Genetic discovery may help scientists reverse hearing loss

Neuroscience researchers have found a master gene that controls the development of special sensory cells in the ears – potentially opening the door to reversing hearing loss.

A team led by Jaime García-Añoveros of Northwestern University, US, established that a gene called Tbx2 controls the development of ear hair cells in mice. The findings of their study are published today in Nature.

What are hair cells?

Hair cells are the sensory cells in our ears that detect sound and then transmit a message to our brains. They are so named because they have tiny hairlike structures called stereocilia.

“The ear is a beautiful organ,” says García-Añoveros. “There is no other organ in a mammal where the cells are so precisely positioned.”

Hair cells are found in a structure called the organ of Corti, in the cochlea in the inner ear. The organ of Corti sits on top of the basilar membrane.

Sound waves are funnelled through our ear canal and cause the eardrum (also known as the tympanic membrane) and ossicles (tiny bones called the malleus, incus and stapes) to vibrate. The vibrations, or waves, are transmitted through fluid in the cochlea, causing the basilar membrane to move as well.

When the basilar membrane moves, the stereocilia tilt, causing ion channels in the hair cell membrane to open. This stimulates the hair cell to release neurotransmitter chemicals, which will transmit the sound signal to the brain via the auditory nerve.


Hair cells and hearing loss

There are actually two types of hair cells: inner and outer. We need both types to hear effectively. The outer hair cells change their shape and amplify sound for the inner hair cells, which transmit the vibrations to the brain.

“It’s like a ballet,” says García-Añoveros. “The outers crouch and jump and lift the inners further into the ear.”

Hair cells develop before we are born and do not typically divide to create new versions of themselves. As we age, our hair cells die, leading to hearing loss. Loss of outer hair cells is particularly common.

According to the US Centers for Disease Control, about 8.5% of adults aged 55-64 in the US experience “disabling” hearing loss, with that number increasing to nearly 25% in people aged 65-74, and 50% in those 75 and older.

Read more: How cochlear implants work … and when they don’t

Could we one day reverse hearing loss?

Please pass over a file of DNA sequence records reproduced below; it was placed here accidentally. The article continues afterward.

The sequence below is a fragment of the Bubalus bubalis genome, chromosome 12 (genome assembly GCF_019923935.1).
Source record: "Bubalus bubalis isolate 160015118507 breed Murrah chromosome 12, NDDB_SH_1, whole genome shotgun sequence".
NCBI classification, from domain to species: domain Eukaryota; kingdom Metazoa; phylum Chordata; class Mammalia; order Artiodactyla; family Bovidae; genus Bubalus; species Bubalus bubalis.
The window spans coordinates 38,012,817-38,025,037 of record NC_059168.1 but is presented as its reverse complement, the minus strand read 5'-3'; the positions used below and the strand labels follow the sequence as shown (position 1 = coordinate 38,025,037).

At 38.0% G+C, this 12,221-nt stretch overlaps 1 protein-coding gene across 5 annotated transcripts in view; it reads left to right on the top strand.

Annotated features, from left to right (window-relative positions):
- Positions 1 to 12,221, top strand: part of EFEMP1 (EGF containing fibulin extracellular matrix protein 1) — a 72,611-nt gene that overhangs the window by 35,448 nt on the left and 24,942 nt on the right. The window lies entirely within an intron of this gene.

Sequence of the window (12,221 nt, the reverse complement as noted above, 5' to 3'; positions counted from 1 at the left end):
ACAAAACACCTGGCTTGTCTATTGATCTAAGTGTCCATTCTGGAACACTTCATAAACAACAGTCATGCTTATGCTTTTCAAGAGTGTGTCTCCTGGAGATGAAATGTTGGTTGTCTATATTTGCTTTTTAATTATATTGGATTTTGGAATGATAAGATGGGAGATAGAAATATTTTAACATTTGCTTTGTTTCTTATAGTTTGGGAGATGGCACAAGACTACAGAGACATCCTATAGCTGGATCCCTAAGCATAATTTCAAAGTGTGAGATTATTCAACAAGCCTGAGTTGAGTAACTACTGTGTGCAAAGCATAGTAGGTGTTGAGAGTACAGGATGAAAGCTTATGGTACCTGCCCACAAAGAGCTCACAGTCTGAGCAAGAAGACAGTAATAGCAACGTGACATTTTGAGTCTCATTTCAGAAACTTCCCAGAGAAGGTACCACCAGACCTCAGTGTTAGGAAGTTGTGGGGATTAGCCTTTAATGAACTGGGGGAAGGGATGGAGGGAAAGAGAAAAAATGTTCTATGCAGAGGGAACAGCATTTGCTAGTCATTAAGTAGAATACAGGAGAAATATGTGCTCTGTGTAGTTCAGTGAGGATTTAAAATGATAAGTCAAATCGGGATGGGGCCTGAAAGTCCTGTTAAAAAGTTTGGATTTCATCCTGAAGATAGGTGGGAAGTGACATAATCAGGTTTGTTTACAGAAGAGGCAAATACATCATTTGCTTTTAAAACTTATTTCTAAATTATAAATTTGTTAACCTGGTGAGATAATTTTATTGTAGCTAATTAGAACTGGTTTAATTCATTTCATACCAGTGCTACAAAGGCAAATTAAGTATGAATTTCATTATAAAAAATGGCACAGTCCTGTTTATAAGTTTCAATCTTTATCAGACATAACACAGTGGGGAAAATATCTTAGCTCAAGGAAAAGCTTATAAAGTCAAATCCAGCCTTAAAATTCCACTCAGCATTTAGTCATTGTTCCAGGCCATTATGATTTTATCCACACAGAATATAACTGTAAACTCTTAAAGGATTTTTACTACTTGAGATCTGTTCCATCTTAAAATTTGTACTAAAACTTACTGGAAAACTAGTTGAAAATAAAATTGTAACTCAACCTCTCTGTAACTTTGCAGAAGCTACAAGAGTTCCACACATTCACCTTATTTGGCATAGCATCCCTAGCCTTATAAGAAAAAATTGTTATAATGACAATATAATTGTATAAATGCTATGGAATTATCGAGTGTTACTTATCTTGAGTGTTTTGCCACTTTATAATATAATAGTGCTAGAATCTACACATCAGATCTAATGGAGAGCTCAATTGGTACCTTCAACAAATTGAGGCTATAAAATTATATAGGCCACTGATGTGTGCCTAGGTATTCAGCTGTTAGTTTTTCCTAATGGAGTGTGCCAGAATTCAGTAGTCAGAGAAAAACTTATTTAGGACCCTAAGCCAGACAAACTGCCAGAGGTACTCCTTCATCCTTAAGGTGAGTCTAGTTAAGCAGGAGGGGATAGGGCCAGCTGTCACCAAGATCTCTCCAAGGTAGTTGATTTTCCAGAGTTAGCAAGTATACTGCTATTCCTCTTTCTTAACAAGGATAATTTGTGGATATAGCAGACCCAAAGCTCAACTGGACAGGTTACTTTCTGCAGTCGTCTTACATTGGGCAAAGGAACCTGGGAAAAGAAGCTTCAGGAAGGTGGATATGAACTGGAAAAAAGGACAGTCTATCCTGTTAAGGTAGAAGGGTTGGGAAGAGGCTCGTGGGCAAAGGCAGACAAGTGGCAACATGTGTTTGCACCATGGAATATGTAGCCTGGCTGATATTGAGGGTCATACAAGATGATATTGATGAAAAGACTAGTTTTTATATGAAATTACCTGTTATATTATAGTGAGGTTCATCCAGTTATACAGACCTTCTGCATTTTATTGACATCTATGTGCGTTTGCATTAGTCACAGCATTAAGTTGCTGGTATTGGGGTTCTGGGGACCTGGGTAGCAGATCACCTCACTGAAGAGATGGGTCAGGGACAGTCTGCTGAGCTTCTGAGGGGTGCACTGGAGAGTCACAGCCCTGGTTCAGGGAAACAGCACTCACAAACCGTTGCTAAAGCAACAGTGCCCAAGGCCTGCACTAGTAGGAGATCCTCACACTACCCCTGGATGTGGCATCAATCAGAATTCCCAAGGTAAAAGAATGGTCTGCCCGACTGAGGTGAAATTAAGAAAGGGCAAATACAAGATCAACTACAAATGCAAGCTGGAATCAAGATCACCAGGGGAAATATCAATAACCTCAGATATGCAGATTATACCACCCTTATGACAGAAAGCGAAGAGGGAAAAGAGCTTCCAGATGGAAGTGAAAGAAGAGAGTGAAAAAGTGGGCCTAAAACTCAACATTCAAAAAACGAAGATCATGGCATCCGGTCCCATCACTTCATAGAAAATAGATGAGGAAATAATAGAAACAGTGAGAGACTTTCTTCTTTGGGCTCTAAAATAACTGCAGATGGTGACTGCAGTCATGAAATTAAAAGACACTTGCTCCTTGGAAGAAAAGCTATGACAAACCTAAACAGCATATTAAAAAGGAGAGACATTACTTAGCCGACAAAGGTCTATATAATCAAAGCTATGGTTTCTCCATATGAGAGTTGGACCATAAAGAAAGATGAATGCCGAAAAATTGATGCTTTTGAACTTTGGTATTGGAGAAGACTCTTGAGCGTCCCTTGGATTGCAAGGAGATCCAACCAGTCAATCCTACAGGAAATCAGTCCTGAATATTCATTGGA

Since hair cells don’t usually divide, we may be able to reverse hearing loss if we can reprogram stem cells or other cells in the ear to become hair cells to replace those that die.

Scientists have already produced artificial hair cells, but until now didn’t know how to direct the cell to become an inner or an outer hair cell.

Reverse hearing loss concept scientific illustration showing the anatomy of the ear, starting with the external ear on the left, sound waves travelling through the ear drum to the tympanic membrane or ear drum and causing the ossicles (malleus, incus and stapes) to vibrate, then to the cochlea and to the brain. An inset figure shows sound reaching the hair cells in the cochlea supported by support cells. The legend reads "the hair cells transform the sound vibrations in the fluids of the cochlea into electrical signals that are then relayed via the auditory nerve to the brain"
Illustration showing how sound travels through the ear to the eardrum (tympanic membrane), ossicles (malleus, incus and stapes), to the cochlea (purple), where it is translated into electrical signals that travel through the auditory nerve (brown) to the brain. The inset figure shows the hair cells (purple) with stereocilia (blue), surrounded by supporting cells (orange). Credit: Ttsz / iStock / Getty Images.

The team at Northwestern discovered that a gene called Tbx2 controls the development of both inner and outer hair cells. If Tbx2 is “switched on” to produce the protein TBX2, the cell develops into an inner hair cell. If Tbx2 is “off”, it becomes an outer hair cell.

“Our finding gives us the first clear cell switch to make one type versus the other,” García-Añoveros explains.

The finding is a step towards learning how we can reprogram the cells that usually provide structural support for the hair cells to become inner or outer hair cells themselves – replacing dead hair cells and preventing or reversing hearing loss.

“We can now figure out how to make specifically inner or outer hair cells and identify why the latter are more prone to dying,” García-Añoveros says. “We have overcome a major hurdle.”

Please login to favourite this article.